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Saturday, June 5, 2010

23 states change their policies because of Race to the Top

Amazing what a discretionary grant program can accomplish in terms of changing state educational policies, with no research backing, as the National Academy of Sciences warned, to be doled out from a $4 billion slush fund, without Congressional authorization and possibly illegal .

According Alexander Russo, a US Dept. of Education memo shows NY as one of 13 states changing laws on charters; and one of 16 states changing their laws on teacher evaluations, linking them to test scores or removing the firewall on doing so.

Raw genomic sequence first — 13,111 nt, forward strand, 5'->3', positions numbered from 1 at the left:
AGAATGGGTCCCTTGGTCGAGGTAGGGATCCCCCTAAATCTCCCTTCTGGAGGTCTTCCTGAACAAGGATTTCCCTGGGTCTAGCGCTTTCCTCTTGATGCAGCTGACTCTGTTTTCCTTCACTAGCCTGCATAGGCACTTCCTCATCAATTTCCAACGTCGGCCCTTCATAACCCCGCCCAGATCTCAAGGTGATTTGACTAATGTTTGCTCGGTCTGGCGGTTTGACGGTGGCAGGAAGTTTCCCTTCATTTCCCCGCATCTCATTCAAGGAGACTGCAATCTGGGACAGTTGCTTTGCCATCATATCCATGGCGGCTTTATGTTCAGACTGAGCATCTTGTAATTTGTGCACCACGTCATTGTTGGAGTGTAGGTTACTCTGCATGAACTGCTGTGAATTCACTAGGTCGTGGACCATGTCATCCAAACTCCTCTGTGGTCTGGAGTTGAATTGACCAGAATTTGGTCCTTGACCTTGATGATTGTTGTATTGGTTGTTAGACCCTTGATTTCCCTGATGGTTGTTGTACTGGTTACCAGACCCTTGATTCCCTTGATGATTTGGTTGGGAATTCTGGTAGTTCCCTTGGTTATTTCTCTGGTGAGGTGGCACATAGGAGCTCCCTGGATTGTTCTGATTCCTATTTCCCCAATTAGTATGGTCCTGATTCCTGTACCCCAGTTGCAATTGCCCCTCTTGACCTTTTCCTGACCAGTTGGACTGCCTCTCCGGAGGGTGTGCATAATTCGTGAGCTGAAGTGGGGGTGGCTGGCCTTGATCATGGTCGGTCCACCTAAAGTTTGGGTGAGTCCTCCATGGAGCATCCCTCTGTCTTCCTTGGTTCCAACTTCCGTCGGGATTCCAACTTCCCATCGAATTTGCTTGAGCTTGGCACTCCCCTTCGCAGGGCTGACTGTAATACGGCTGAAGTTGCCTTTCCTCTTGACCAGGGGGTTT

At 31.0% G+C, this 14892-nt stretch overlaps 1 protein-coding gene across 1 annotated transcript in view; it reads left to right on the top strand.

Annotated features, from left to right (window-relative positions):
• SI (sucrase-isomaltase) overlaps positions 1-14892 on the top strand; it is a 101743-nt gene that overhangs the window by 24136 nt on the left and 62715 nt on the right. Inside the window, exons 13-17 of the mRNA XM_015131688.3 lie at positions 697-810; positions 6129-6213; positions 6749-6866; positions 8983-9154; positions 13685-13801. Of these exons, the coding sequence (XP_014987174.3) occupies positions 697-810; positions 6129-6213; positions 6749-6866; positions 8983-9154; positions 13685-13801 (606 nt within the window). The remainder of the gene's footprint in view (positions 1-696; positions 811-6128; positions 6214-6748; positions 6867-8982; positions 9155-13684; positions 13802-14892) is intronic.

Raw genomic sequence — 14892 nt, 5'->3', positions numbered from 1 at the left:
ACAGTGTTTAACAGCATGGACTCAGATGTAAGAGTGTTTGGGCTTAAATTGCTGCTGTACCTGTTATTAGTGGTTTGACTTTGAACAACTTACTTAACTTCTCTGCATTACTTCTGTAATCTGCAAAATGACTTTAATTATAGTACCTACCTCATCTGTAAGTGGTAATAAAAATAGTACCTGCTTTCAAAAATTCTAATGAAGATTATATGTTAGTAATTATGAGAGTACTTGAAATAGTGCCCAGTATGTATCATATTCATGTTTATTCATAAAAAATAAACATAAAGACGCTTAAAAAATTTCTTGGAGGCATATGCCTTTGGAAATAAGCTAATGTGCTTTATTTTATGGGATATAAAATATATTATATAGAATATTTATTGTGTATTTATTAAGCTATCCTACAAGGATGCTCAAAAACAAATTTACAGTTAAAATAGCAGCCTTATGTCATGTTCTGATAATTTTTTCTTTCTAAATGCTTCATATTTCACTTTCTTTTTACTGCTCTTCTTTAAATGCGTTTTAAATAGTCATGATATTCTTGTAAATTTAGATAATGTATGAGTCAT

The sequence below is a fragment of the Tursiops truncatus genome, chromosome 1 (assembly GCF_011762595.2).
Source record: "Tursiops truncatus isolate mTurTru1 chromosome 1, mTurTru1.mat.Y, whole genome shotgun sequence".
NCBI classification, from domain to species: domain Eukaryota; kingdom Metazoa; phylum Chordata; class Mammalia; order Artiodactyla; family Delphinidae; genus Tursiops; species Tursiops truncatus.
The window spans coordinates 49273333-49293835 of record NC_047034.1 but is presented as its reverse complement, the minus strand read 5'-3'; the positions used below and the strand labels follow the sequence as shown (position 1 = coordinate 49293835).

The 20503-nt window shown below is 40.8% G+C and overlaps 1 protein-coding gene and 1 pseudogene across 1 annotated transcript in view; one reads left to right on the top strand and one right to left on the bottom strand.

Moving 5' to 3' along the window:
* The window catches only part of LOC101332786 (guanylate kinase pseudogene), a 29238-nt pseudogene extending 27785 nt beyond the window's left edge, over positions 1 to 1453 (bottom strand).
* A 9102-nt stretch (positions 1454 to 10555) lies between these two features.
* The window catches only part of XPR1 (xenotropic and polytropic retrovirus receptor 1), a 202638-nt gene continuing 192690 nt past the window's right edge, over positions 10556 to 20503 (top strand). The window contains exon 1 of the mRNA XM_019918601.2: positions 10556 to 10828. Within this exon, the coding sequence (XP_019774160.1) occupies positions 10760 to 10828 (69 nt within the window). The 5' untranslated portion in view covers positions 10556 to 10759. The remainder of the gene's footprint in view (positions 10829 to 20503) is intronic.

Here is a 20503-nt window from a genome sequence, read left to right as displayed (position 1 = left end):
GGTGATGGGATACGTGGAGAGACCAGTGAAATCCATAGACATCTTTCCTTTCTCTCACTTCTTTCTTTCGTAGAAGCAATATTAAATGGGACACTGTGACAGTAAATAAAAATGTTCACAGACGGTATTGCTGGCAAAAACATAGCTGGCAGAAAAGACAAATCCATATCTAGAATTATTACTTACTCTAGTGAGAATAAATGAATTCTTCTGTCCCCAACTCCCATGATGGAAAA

There are only seven states on both lists: Connecticut, Delaware, Illinois, Indiana, Louisiana, Tennessee, and of, course New York.

Delaware and Tennessee won in the first round of RTTT for their efforts; let’s see if Connecticut, Illinois, Indiana, Louisiana and NY are properly rewarded for adopting laws that were opposed by most public school parents, teachers, and independent experts.

Whether or not we get these funds, our public schools will be feeling the after-effects of these policies for years to come.

I'd like to see a political analysis of why these particular states succumbed while others did not; and an accounting of how much the Billionaire’s Boys Club and the hedge fund operators spent, lobbying legislators to change these laws, through their foundations, the “non-profits” and think tanks they control through their funding, direct contributions, and their allied political action committees.

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